This question is mostly out of curiosity (at least for the moment). I have never taught full courses but I have had to substitute many times, usually for graduate level courses. Preparing for a one hour lecture took me 2-6 hours.

I understand that full-time lecturers may be expected to teach 20 hours per week. I cannot imagine how one could find the time to prepare. How do they manage?

Also, what about a freshly hired lecturer? Teaching a course for the first time should take considerably more preparation, creating an extreme workload with 16-20 hours teaching per week.

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    Not an answer since I'm a grad student, but my understanding is that this is only possible once the courses have been prepared. That is, with all the materials in place and some practice, it might only take ~1 hour to prepare each hour of lecture.
    – Tim
    Commented Dec 12, 2014 at 17:07
  • Is 20 contact hours a week a common full-time load? A 2-1 or 2-2 in a STEM field seems like a standard starting Assistant Professor teaching load which comes to 6 hours lecturing per week in the 2-course semesters. 20 lecture hours a week is 6.5 sections of a 3-hour course or 6.5 different classes! I don't think that's standard much of anywhere. Can you clarify, or did I do the math wrong?
    – Bill Barth
    Commented Dec 12, 2014 at 19:49
  • @BillBarth I don't know. I would like to have reliable information on this. I have heard 16-20, but I don't have direct experience with it. I'm in a STEM field. This question mentions 20. I guess I'd have to ask a separate question for this.
    – Paracelsus
    Commented Dec 12, 2014 at 20:00
  • You seem to understand the challenge of teaching. Yes, it's a lot of work. Now you know what the standard "time allowance" for teachers (including primary and secondary school) is that for every hour of teaching, you are considered to have another 1 to 1.25 hours for "other" work (prep, marking, etc.). Clearly prep is going to consume WAY more than that at the start of a career.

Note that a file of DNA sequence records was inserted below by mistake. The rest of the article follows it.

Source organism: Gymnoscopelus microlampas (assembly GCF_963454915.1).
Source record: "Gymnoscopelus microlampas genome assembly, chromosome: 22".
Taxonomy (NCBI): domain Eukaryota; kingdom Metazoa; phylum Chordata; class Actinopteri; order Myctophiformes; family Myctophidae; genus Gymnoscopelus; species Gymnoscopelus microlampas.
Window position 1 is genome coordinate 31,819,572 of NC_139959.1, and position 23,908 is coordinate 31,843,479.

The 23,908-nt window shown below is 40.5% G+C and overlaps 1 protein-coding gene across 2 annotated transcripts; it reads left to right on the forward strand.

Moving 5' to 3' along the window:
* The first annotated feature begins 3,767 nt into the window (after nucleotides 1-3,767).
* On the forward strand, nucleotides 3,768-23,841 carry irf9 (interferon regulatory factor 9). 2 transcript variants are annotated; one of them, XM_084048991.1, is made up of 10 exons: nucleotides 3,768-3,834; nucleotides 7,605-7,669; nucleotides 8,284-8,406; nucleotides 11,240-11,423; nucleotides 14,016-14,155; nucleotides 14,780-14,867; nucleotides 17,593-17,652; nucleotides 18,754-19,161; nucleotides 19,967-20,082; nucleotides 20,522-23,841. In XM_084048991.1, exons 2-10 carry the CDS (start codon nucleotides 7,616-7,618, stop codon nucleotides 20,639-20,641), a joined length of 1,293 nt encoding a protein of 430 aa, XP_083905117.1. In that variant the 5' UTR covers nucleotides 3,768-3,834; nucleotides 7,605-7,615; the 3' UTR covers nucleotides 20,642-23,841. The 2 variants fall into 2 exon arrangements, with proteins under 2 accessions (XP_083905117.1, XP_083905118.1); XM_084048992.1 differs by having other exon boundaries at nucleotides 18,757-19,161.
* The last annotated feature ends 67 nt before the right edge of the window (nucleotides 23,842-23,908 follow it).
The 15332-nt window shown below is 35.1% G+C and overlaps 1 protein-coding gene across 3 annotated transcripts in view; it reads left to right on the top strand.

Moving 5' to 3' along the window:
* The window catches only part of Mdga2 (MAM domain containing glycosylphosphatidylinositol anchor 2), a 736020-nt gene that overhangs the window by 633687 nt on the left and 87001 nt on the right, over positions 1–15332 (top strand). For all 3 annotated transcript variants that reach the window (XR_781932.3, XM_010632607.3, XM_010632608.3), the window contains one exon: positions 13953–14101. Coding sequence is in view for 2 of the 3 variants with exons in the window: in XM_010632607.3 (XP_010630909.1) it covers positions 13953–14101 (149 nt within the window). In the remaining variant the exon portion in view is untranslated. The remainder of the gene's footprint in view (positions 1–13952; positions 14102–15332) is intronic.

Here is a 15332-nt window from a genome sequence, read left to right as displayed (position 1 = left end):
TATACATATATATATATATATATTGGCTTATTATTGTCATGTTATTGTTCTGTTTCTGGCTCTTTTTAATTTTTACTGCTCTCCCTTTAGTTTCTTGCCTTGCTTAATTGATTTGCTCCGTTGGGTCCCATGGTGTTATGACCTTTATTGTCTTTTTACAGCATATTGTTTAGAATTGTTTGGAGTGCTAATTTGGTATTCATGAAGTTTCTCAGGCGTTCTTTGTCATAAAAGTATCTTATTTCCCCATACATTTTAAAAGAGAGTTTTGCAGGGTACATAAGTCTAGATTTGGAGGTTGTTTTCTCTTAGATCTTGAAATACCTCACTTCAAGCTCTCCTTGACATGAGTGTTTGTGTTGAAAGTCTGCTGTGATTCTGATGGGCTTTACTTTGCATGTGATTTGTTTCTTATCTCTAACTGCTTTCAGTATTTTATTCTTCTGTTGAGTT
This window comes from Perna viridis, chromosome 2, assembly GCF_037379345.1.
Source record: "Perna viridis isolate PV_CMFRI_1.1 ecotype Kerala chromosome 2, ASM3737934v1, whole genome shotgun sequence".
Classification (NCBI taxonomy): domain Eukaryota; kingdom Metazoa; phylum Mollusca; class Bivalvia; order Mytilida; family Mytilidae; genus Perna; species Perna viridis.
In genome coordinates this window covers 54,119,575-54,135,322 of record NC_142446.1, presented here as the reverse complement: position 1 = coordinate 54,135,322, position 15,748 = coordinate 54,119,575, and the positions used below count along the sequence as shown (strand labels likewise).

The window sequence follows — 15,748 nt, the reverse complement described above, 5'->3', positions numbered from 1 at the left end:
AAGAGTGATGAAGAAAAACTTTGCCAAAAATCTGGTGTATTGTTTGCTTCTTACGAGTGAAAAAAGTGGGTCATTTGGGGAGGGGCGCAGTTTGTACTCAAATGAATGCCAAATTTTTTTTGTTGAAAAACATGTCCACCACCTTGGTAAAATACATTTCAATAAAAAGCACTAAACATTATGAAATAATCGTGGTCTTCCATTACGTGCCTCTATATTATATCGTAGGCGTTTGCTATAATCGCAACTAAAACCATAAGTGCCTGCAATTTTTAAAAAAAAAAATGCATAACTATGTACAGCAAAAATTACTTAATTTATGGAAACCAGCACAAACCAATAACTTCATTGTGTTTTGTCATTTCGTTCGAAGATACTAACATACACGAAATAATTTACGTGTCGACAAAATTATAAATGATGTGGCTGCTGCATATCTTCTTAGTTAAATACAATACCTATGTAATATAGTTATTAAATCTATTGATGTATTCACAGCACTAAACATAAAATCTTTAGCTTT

– earthling
    Commented Dec 13, 2014 at 8:01
  • @Paracelsus Since you referenced my question, I will simply add that in my part of the world, 16-20 hours of lecturing per week is extremely common for full time lecturers.
    – earthling
    Commented Dec 13, 2014 at 8:02

3 Answers 3


Two points:

  1. Preparing for a lower division course takes much less time than preparing than preparing for a graduate level course for several reasons. First, you presumably have much better knowledge of the material in the lower level course. Second, you tend to present material at a slower rate in a lower level course. Third, you should be using more active learning strategies (having the students do work in class) in a lower level course. I've found that although it takes an hour or two to prepare for an hour long class in one of my graduate courses, when I've needed to substitute in a lower division course (e.g. calculus) for an instructor who is out sick, I can typically prepare for the class in about a half hour.

  2. it's much easier to teach a class if you have taught the course in previous semesters, and its particularly easy if you're teaching multiple sections of the same course in a semester. So, an instructor with a four course teaching load might actually be teaching three sections of one course and one section of a second course. This is described as "four sections, with two preps."

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    Preparing for a lower division course takes much less time than preparing than preparing for a graduate level course — [citation needed] In my experience, preparing for a new lower-division course takes more time than preparing for a new upper-division course. Because you know the material better, it's considerably harder to figure out how to actually teach it well. Also, lower-level courses tend to be significantly larger, so any time you might save on preparation, you lose on course administration.
    – JeffE
    Commented Dec 12, 2014 at 19:12